There were many things I have already been doing on my own that were suggested, however, I found some great helpful tools that I would like to share with you:



3- mapping where your ancestors lived

4- record your own life history (aren’t we looking for these for our ancestors? Let’s leave ours behind for our great grandchildren)

5- the stories and photos and people in our family are all lost in 3 generations, write it down now!

6- use archival paper instead of plain paper for those important photocopies of letters, documents and well, photographs ( be sure to name the people in the photographs and where and when it was taken)


The title of this blog is Mapping our ancestors and us

                What does that mean, at least to me, talking with you? Get out a world map, or a map of the country your family lives in and have some fun. There are several ways you can begin and then expand upon. It might be helpful to have colored pins, or colored stickers to use for each generation, or each century, or each 10 years. That will also give you a timeline to go with the locations of your ancestors.

                My choice is to take a world map and put a pin in the place where the earliest discovered ancestor is from. Then a pin where that ancestor or a child or grandchild lived from there. Who moved from that town or village or country? Then put a pin in the next move, following the ancestral journey to the United States. Once in the United States, I would follow the trail of ancestors all the way across the nation to where my grandchildren are living today.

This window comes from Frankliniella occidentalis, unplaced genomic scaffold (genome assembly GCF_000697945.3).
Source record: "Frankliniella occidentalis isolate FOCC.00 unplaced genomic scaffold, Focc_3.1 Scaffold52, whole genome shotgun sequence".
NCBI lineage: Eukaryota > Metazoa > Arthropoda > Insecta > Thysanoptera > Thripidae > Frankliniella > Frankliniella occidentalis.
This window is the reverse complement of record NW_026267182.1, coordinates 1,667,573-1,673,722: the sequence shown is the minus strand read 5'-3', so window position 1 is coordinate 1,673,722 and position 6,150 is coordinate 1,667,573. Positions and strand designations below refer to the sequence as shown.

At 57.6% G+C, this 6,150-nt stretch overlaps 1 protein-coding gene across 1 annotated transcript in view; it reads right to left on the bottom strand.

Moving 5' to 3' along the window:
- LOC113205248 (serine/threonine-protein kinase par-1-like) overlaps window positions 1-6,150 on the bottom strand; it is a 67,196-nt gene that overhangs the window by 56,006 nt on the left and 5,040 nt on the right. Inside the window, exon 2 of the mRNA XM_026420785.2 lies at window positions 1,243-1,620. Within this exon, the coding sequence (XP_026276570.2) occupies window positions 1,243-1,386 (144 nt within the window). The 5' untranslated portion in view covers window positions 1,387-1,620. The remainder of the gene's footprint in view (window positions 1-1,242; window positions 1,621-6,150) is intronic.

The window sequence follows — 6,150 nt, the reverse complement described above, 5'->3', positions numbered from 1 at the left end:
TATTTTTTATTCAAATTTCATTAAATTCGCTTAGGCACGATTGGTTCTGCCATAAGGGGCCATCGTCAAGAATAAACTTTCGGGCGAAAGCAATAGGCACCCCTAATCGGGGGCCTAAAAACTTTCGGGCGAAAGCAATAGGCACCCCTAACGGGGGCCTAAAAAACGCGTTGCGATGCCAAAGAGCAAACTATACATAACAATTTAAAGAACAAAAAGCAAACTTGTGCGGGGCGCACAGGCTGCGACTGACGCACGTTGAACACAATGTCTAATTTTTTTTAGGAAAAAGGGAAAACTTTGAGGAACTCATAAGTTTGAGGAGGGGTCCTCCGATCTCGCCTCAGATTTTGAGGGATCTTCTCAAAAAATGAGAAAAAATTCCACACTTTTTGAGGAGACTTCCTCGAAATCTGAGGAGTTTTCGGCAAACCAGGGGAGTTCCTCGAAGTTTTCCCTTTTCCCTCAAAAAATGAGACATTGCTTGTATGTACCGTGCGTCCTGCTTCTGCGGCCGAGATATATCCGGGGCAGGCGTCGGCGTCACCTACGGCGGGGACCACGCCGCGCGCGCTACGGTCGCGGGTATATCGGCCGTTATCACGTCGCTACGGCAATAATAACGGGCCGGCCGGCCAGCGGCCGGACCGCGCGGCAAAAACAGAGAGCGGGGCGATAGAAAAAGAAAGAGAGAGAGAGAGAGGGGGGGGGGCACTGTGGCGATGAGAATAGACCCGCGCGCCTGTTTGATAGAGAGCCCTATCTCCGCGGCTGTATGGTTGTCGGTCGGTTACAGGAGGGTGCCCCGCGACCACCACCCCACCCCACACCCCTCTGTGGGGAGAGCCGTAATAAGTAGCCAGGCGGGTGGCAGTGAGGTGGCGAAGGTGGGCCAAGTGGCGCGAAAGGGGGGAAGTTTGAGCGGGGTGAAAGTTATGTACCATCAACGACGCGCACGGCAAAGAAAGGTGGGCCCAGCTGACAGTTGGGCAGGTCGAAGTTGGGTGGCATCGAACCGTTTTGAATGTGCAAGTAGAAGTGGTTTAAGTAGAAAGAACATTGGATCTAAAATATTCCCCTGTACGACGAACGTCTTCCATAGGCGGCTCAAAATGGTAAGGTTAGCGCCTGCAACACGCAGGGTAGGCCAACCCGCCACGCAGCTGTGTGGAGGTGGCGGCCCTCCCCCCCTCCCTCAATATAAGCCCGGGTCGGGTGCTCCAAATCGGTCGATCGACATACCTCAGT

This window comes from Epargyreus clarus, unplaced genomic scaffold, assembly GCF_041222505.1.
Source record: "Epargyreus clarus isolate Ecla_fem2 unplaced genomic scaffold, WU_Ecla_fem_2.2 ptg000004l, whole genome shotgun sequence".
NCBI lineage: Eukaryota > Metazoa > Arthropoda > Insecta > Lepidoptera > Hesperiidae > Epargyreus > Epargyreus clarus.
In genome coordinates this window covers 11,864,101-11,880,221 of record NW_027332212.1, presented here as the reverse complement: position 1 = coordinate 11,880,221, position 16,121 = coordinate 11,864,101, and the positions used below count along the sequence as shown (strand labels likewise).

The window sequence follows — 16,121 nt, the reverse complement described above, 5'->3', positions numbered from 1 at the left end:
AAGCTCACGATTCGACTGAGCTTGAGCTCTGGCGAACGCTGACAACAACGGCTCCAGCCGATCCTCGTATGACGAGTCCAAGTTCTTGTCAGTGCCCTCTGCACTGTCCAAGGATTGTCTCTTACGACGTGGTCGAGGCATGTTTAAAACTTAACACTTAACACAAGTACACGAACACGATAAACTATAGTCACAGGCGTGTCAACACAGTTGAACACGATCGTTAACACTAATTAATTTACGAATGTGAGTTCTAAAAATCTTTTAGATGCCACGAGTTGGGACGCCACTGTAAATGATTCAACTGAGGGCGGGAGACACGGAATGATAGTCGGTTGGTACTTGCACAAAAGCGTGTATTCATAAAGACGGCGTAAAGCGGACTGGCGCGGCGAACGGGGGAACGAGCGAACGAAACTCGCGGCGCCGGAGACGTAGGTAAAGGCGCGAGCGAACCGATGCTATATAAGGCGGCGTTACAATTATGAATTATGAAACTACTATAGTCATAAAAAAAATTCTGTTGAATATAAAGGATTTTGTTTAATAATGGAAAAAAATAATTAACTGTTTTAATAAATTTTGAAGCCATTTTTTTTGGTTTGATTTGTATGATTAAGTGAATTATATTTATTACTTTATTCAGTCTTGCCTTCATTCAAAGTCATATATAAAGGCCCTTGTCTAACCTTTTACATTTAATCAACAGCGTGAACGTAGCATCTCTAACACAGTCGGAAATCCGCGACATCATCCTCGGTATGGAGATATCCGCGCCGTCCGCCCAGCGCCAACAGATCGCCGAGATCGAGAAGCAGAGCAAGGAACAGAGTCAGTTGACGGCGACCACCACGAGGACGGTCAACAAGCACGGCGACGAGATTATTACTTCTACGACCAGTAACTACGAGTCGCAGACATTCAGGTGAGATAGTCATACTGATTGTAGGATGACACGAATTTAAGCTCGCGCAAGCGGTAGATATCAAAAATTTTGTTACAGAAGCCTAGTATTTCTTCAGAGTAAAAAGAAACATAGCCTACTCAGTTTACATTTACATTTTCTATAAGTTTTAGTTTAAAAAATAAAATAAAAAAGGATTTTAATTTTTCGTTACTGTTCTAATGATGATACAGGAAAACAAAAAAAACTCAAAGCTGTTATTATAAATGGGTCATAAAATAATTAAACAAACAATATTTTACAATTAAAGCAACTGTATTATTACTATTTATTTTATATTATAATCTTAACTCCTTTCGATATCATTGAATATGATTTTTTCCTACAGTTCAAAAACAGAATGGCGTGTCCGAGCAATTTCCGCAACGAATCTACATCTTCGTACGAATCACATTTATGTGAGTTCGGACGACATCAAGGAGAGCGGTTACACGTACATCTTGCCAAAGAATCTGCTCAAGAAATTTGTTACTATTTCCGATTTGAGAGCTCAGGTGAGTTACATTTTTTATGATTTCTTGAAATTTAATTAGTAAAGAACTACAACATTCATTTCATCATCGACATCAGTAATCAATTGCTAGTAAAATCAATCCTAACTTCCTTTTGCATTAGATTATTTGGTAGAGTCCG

My next Map – Oh yes, there will be at least a minimum of 5 maps for my family – will be of each state that my ancestors lived in. In each state I would pin the place they first arrived at and then pin each place after that, all within that state. One could connect the pins with a string or yarn to more accurately show the journey in the correct order.

                I typed in google search for “other ways to map things” and saw these unique suggestions, what are some ways you can map your ancestry? soon moving to

This is also what Google had to say about the definition of map:

noun 1. a diagram or collection of data showing the spatial arrangement or distribution of something over an area.

verb 2. record in detail the spatial distribution of (something).

[you know, of course I am only going to put what pertains to genealogy, right?)

                What kinds of things can you map? birthdays, marriages, how many kids each generation had, places of work, how many jobs each person had, the wealth of each family and perhaps why some generations were wealthy and some were not, map the world history with your family’s history. I am sure you can think of a lot more or even a few more exciting mapping projects than me.

                Have some fun, this is a great family project too! – BTW, the title of my next blog will be- Family projects for home, weekends, reunions, or through the mail.

A little help


This weekend will be the first genealogy conference I will attend.

There were two events happening at the same time, and so I searched online to see if there was information on one of them so I could still get the information.

Yipee! I found a great tool to share with you!

Videos to watch and learn, choose the one you want:

The hard copy outline to have while you watch one of the videos:

Top Ten Things I Learned About My Family From My Couch….. Or best yet, go to a Roots Tech 2014 conference yourself, it is one day and being in person could give you the opportunity to talk with others who are looking too:

~Get up and walk around your chair a couple of times, sit up straight and stay healthy during your searching~